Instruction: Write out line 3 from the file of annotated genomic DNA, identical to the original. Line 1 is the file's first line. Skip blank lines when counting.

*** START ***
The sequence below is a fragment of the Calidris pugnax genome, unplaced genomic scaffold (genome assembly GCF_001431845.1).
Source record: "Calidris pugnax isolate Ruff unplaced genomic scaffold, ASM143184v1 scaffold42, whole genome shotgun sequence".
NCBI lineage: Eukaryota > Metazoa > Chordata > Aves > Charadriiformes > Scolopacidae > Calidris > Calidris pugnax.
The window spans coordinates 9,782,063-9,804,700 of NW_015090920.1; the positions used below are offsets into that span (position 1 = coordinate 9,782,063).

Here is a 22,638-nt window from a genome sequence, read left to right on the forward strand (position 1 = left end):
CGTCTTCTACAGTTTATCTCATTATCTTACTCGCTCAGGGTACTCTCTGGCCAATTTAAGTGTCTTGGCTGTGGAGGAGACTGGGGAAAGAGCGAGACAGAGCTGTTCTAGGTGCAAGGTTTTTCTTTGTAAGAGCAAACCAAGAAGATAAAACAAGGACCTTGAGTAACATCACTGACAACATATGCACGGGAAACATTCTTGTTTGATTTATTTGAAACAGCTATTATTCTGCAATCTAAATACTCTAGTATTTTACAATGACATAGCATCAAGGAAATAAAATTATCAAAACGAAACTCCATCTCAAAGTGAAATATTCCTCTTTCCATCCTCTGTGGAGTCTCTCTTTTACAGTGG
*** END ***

NCBI lineage: Eukaryota > Metazoa > Chordata > Aves > Charadriiformes > Scolopacidae > Calidris > Calidris pugnax.